Judicial Proceedings for Return of Child
Under the Hague Convention on the Civil Aspects of International Child Abduction
Right To Seek Return
When a person’s custody rights have been breached by the wrongful removal or retention of the child by another, he or she can seek return of the child pursuant to the Convention. This right of return is the core of the Convention. The Convention establishes two means by which the child may be returned. One is through direct application by the aggrieved person to a court in the Contracting State to which the child has been taken or in which the child is being kept. Articles 12, 29. The other is through application to the Central Authority to be established by every Contracting State. Article 8.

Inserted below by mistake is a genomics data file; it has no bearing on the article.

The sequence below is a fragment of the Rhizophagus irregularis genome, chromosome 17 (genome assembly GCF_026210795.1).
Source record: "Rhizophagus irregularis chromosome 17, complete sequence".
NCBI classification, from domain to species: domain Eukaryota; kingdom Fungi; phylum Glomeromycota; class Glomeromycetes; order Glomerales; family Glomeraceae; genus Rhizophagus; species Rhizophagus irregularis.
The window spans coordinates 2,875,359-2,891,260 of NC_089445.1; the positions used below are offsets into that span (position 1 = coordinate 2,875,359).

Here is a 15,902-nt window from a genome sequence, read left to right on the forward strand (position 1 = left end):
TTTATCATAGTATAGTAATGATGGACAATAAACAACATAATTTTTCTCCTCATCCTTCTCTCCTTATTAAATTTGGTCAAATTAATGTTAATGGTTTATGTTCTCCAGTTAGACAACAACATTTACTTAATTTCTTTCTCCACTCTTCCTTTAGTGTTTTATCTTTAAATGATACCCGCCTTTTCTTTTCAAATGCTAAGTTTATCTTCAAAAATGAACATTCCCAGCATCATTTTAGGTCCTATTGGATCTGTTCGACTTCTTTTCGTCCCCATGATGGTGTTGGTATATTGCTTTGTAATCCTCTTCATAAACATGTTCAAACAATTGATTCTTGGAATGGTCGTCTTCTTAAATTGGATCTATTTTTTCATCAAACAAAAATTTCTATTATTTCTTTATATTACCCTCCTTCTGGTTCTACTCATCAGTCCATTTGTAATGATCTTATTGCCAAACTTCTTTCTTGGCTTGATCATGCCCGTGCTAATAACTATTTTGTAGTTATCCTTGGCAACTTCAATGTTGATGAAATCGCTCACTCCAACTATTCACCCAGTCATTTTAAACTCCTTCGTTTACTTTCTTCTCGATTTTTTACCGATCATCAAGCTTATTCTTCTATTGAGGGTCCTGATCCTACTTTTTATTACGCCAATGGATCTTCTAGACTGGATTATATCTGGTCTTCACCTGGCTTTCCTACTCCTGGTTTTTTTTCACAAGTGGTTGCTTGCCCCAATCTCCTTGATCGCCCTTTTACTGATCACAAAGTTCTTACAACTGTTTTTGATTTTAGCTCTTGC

These remedies are not mutually exclusive; the aggrieved person may invoke either or both of them. Moreover, the aggrieved person may also pursue remedies outside the Convention. Articles 18, 29 and 34. This part of the report describes the Convention’s judicial remedy in detail. The administrative remedy is discussed in IV, infra. Articles 12 and 29 authorize any person who claims a breach of custody rights within the meaning of Article 3 to apply for the child’s return directly to the judicial authorities of the Contracting State where the child is located. A petition for return pursuant to the Convention may be filed any time after the child has been removed or retained up until the child reaches sixteen. While the window of time for filing may be wide in a particular case without threat of technically losing rights under the Convention, there are numerous reasons to commence a return proceeding promptly if the likelihood of a voluntary return is remote. The two most crucial reasons are to preclude adjudication of custody on the merits in a country other than the child’s habitual residence (see discussion of Article 16, infra) and to maximize the chances for the child’s return by reducing the alleged abductor’s opportunity to establish that the child is settled in a new environment (see discussion of Article 12, infra). A petition for return would be made directly to the appropriate court in the Contracting State where the child is located.